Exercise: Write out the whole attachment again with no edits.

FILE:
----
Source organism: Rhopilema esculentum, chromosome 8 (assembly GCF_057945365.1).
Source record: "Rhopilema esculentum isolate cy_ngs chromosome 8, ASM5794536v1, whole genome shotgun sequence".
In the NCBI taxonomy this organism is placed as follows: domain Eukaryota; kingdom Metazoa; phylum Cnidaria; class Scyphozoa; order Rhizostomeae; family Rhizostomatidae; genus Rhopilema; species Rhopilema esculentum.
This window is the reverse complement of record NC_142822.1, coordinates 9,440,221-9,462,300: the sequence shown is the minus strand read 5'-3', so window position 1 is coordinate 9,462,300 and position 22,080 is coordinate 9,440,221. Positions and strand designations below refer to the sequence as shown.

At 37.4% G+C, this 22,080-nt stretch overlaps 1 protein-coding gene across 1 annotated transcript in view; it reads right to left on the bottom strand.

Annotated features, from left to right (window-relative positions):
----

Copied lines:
Source organism: Rhopilema esculentum, chromosome 8 (assembly GCF_057945365.1).
Source record: "Rhopilema esculentum isolate cy_ngs chromosome 8, ASM5794536v1, whole genome shotgun sequence".
In the NCBI taxonomy this organism is placed as follows: domain Eukaryota; kingdom Metazoa; phylum Cnidaria; class Scyphozoa; order Rhizostomeae; family Rhizostomatidae; genus Rhopilema; species Rhopilema esculentum.
This window is the reverse complement of record NC_142822.1, coordinates 9,440,221-9,462,300: the sequence shown is the minus strand read 5'-3', so window position 1 is coordinate 9,462,300 and position 22,080 is coordinate 9,440,221. Positions and strand designations below refer to the sequence as shown.

At 37.4% G+C, this 22,080-nt stretch overlaps 1 protein-coding gene across 1 annotated transcript in view; it reads right to left on the bottom strand.

Annotated features, from left to right (window-relative positions):